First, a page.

There is a new force on the Revere schools’ scene and he is 23-year-old Yale graduate Anthony D’Ambrosio.
Making his first bid for office, D’Ambrosio stunned longtime political observers with his first-place finish in the nine-candidate School Committee election on Nov. 5. D’Ambrosio topped the ticket with 5,243 votes, finishing ahead of biennial ticket-topper Carol Tye by 245 votes, along with incumbents Mike Ferrante, Stacey Rizzo, Susan Gravellese and Fred Sannella, who were also re-elected.
D’Ambrosio’s impressive total drew comparisons to Councillor-at-Large Jessica Giannino, who received 5,684 votes in her re-election to office. That’s impressive company for a first-time officer seeker.
And D’Ambrosio’s well-organized campaign and lofty results were noticed by city officials.
Ward 4 Councillor Patrick Keefe, who was re-elected to office, said, “Anthony’s vote tally certainly impressed me. I knew that Anthony had run a really nice campaign and he has a long of strong family support. I knew he was going to get on the board, but I wasn’t sure how he was going to finish.
“I couldn’t believe he was able to top Carol Tye, who has topped the ticket for several years,” continued Keefe. “It just goes to show you that there is a new generation coming up in Revere and I think they were really impressed with what Anthony’s going to bring to the table.”
D’Ambrosio, who is the son of prominent local attorney and former School Committee member Gerry D’Ambrosio and Michelle D’Ambrosio, accepted his new status as a prolific votegetter in stride.
“I’m just so blessed and so lucky and grateful to be elected to the School Committee,” said D’Ambrosio.
Asked about his campaign strategy that produced more than 5,300 votes, including hundreds from newcomers to the election process, D’Ambrosio responded, “My campaign was unique in that we came at it from sort of an innovative angle.
“We tied the older strategies that have proven to be successful and some newer, more innovative strategies. The older strategies: we knocked on thousands of doors and we held signs almost every single morning for months. We spent so many dozens of hours stuffing envelopes for mailers and we made phone calls and went to every event we could to meet as many people as possible.”
D’Ambrosio also advertised in local newspapers and his efforts in publicizing a major endorsement from former Mayor Tom Ambrosino gave his surging campaign a boost in the final weeks. D’Ambrosio had an internship in D’Ambrosio’s Chelsea City Manager’s Office while he was a student at Yale.
But D’Ambrosio also went new-age in his campaign, embracing an online presence, and reaching out on Facebook, “where we connected to younger voters, soliciting their support and spreading our message.”
The campaign also put together a series of short videos online. “We loved doing the videos that outlined the goals of our campaign and policy points,” said D’Ambrosio.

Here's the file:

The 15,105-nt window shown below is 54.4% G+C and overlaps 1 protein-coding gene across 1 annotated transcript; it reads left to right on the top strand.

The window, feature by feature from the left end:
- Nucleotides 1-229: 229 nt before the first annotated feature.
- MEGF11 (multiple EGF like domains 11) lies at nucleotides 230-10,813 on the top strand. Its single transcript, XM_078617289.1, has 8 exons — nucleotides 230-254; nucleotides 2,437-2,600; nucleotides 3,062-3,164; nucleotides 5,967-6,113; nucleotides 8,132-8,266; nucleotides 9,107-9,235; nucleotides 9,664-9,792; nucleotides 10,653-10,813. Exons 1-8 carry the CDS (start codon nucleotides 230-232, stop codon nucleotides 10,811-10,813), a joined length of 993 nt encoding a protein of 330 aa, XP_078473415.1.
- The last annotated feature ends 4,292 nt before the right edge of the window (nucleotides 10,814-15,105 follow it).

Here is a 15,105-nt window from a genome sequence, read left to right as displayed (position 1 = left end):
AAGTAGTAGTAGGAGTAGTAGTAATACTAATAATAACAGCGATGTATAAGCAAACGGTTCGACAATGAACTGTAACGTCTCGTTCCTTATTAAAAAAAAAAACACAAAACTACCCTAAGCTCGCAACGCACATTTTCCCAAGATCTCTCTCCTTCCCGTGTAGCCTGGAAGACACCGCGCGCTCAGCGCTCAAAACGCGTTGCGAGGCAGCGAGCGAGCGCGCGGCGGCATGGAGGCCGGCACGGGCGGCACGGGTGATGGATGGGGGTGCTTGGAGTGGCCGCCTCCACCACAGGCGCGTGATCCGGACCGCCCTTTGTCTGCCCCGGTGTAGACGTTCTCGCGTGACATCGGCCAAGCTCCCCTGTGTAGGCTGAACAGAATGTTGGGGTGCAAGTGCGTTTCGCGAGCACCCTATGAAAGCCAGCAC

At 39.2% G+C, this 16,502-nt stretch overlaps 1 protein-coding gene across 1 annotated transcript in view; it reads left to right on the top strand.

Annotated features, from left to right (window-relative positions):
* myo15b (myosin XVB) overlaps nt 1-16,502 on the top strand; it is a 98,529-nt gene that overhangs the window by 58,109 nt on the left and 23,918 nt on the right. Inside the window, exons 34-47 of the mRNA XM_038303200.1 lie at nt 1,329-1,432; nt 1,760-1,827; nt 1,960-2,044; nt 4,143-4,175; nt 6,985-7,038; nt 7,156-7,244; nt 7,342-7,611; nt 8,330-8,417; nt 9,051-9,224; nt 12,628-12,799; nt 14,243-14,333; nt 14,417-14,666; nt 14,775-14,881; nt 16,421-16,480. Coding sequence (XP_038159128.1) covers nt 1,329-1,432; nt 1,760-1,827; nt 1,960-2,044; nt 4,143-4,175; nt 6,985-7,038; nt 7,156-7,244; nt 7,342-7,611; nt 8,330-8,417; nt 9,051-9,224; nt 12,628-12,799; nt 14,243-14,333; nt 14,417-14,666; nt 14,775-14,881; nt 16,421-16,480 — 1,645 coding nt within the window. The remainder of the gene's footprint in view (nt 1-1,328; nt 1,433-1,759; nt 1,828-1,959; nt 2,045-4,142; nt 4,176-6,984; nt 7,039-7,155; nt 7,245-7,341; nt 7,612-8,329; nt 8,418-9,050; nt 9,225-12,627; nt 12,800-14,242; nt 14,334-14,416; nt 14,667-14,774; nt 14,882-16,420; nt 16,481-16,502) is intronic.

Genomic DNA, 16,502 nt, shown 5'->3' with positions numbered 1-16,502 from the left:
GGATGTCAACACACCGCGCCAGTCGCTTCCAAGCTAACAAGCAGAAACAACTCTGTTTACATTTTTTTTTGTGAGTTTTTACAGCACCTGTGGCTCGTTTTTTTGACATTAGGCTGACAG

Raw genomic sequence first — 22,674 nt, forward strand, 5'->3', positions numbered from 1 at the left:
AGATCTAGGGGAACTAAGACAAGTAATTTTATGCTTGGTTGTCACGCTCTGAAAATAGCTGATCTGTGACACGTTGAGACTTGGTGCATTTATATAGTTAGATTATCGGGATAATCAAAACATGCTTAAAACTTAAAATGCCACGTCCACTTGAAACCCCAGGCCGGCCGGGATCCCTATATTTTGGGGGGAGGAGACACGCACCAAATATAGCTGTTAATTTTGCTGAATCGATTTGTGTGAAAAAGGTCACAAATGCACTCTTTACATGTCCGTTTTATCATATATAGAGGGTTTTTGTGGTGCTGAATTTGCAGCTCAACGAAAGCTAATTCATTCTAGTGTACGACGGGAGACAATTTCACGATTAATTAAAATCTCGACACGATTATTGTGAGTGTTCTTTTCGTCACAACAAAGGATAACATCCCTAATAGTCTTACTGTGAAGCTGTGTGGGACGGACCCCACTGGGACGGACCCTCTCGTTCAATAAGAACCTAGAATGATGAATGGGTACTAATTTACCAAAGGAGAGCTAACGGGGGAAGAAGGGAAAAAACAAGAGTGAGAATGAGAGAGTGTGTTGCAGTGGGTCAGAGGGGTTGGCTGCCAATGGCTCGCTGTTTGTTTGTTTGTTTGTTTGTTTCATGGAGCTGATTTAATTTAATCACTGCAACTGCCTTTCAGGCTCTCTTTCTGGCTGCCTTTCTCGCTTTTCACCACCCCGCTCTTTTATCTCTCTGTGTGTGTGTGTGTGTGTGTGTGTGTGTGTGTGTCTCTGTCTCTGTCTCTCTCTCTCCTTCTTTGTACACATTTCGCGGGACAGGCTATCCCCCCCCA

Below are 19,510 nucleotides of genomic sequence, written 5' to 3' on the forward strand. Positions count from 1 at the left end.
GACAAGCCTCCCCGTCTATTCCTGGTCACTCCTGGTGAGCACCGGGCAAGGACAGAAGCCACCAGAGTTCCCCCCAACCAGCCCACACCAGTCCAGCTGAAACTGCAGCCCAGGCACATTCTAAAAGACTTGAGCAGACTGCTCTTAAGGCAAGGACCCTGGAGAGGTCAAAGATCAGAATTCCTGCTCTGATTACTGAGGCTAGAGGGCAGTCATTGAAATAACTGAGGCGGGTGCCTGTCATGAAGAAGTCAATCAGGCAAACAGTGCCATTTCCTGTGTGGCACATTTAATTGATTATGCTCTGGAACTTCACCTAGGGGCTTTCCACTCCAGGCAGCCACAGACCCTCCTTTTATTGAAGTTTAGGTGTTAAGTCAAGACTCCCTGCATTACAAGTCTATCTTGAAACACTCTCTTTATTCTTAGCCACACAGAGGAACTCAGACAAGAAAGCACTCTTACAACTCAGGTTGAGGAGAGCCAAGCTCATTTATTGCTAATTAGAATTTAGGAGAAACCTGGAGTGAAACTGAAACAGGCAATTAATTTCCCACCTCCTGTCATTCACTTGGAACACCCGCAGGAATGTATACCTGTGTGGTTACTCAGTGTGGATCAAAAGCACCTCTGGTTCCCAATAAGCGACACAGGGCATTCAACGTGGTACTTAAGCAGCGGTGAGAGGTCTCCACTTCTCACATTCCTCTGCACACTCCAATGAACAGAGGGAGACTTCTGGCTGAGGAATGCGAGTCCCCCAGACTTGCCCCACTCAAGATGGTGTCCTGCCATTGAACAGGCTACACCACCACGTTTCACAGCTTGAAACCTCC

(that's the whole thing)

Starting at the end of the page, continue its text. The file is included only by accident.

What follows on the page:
The campaign videos resonated online, with each drawing more than 5,000 viewers.
“The tying of the old and new methods of campaigning really did end up being successful for us,” said D’Ambrosio. “I believe we struck a happy medium between the two.”
D’Ambrosio also benefited from an excellent performance in the School Committee candidates’ forum where he looked poised and confident as he articulated well his message to the voters.
D’Ambrosio said his family, including his parents, his siblings, and his grandparents, were instrumental in his campaign. He also credited the assistance of friends Josh Verrengia and Justin Pioppi, whose family owns the popular Luigi’s Restaurant in Beachmont.
“I had the most dedicated campaign team I could have possibly imagined,” said D’Ambrosio. “I owe the world to them and I’m so excited they bought in to the message that I was pushing. And they really believed in it and that’s why they were out there.”
Younger voters, including high school students and newcomers to the city, also supported the D’Ambosio campaign.
He has been receiving congratulatory calls – including one from Sen. Edward J. Markey – along with emails, and texts from residents, elected officials, former Yale classmates, and friends. D’Ambrosio said one of his platforms was that he will continue to advocate for the construction of a new Revere High School.
“We need a high school and a school system in general that is going to prepare students for the jobs of the 21st century with the skills necessary to get those jobs and to succeed in those jobs,” said D’Ambrosio. “During my campaign, I talked about the tech jobs and STEM-oriented jobs that just dominate the Greater Boston job market. In the construction of a new high school, we have a tremendous social and community opportunity to shape the ways in which our students build their skills for the job force and for life after school.”
D’Ambrosio, who received his Master’s degree from Cambridge University in England earlier this year, said he made his decision to run for School Committee after discussing it with his parents, and his girlfriend, Caitlin Walsh.
They encouraged him to go for it, and just a few months later, Anthony D’Ambrosio, is a newly elected member of the Revere School Committee.
“I have this opportunity right now to really make a positive difference and I can’t wait to pour all my energy into that,” said D’Ambrosio, who intends to meet with Supt. of Schools Dr. Dianne Kelly to talk about the successes in the school system and the goals ahead. “I want to be fully prepared to be the best advocate and leader I can when I assume office on January 1.”